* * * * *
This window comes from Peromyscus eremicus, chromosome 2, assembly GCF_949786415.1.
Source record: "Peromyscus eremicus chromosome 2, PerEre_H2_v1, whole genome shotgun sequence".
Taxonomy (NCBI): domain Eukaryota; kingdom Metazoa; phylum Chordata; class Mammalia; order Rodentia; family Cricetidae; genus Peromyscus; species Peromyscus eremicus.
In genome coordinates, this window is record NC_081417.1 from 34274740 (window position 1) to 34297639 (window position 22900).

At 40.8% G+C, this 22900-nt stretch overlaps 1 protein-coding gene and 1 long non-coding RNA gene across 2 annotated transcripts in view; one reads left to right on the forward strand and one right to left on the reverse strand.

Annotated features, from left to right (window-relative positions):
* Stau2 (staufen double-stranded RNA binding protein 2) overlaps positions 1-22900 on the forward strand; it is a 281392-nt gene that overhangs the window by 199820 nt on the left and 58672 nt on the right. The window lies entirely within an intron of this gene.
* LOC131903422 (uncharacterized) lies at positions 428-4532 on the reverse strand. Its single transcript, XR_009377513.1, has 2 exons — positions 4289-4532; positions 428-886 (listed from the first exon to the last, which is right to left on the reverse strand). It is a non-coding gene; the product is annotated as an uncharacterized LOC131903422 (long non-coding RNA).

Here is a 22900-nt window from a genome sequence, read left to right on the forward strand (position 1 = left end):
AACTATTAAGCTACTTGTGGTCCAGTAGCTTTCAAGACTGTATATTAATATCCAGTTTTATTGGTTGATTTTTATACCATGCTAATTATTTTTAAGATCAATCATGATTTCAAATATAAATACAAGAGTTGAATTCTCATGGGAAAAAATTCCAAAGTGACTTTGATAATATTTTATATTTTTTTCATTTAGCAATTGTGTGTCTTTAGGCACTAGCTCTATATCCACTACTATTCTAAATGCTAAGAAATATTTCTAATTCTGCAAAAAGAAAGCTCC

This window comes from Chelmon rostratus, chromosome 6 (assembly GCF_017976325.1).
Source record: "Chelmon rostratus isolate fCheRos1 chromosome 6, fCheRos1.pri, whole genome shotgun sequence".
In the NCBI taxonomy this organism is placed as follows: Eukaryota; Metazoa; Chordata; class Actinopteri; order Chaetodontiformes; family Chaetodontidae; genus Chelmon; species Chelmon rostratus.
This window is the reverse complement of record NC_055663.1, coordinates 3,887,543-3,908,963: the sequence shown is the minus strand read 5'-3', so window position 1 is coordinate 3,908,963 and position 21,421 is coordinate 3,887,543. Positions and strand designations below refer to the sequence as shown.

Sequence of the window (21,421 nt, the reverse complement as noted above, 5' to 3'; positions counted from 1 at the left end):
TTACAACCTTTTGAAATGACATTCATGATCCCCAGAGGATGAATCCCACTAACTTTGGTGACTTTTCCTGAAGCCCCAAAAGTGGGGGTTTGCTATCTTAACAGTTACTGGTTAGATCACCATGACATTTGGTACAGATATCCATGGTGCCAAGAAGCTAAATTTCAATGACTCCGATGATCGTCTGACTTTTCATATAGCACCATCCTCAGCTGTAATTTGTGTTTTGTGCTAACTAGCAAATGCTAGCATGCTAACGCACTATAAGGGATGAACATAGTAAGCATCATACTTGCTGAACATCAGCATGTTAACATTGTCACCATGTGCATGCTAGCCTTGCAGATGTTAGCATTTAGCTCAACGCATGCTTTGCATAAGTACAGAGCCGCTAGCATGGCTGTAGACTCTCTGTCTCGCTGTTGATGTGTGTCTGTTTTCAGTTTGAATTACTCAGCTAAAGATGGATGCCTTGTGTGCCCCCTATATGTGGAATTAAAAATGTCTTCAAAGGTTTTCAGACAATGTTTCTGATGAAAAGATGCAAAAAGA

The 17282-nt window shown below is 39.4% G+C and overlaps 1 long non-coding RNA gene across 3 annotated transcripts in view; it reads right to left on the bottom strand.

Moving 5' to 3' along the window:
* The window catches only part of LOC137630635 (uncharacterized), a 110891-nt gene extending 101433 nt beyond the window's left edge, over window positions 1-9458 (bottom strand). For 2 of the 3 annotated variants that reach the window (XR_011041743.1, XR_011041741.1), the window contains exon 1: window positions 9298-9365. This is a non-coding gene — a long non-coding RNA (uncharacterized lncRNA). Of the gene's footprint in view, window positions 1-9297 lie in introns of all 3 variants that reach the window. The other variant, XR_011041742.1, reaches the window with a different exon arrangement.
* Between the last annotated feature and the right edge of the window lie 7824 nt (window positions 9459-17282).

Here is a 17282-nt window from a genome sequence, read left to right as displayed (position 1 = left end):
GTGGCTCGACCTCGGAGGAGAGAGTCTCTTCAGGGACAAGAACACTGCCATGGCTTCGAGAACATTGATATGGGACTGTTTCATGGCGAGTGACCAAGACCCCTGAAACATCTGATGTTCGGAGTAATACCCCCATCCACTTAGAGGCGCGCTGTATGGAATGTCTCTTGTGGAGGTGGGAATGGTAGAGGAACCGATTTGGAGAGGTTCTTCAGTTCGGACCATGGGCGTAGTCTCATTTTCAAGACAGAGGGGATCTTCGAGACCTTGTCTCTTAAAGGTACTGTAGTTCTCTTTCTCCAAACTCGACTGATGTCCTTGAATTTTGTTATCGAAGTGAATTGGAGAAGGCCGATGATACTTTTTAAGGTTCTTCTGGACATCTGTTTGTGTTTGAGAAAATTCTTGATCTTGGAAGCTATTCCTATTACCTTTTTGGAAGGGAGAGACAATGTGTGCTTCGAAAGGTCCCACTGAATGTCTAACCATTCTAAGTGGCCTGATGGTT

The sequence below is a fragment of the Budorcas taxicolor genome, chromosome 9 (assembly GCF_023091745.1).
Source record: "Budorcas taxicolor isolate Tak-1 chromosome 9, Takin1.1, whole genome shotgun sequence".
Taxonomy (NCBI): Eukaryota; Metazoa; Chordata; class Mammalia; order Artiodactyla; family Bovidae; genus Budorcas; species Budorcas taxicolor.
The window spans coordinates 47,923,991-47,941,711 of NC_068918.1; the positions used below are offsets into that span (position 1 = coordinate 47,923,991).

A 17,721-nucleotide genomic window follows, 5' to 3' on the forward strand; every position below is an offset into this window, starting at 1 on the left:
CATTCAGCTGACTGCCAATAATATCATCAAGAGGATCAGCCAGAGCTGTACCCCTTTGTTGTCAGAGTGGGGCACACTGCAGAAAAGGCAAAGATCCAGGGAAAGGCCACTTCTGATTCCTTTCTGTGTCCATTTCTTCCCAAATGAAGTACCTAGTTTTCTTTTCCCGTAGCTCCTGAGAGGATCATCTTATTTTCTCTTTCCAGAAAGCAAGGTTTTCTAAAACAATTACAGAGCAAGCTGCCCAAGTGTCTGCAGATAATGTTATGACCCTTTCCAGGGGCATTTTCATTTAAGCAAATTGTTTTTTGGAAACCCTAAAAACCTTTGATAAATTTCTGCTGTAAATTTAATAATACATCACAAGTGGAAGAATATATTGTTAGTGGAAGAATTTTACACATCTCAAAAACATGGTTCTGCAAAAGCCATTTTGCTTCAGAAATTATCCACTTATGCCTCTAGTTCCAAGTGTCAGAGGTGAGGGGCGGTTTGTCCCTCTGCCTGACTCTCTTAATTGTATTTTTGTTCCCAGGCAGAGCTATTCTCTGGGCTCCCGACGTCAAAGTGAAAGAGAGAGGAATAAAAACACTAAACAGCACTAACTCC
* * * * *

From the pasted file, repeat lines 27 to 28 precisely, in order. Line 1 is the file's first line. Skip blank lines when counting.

A 17,721-nucleotide genomic window follows, 5' to 3' on the forward strand; every position below is an offset into this window, starting at 1 on the left:
CATTCAGCTGACTGCCAATAATATCATCAAGAGGATCAGCCAGAGCTGTACCCCTTTGTTGTCAGAGTGGGGCACACTGCAGAAAAGGCAAAGATCCAGGGAAAGGCCACTTCTGATTCCTTTCTGTGTCCATTTCTTCCCAAATGAAGTACCTAGTTTTCTTTTCCCGTAGCTCCTGAGAGGATCATCTTATTTTCTCTTTCCAGAAAGCAAGGTTTTCTAAAACAATTACAGAGCAAGCTGCCCAAGTGTCTGCAGATAATGTTATGACCCTTTCCAGGGGCATTTTCATTTAAGCAAATTGTTTTTTGGAAACCCTAAAAACCTTTGATAAATTTCTGCTGTAAATTTAATAATACATCACAAGTGGAAGAATATATTGTTAGTGGAAGAATTTTACACATCTCAAAAACATGGTTCTGCAAAAGCCATTTTGCTTCAGAAATTATCCACTTATGCCTCTAGTTCCAAGTGTCAGAGGTGAGGGGCGGTTTGTCCCTCTGCCTGACTCTCTTAATTGTATTTTTGTTCCCAGGCAGAGCTATTCTCTGGGCTCCCGACGTCAAAGTGAAAGAGAGAGGAATAAAAACACTAAACAGCACTAACTCC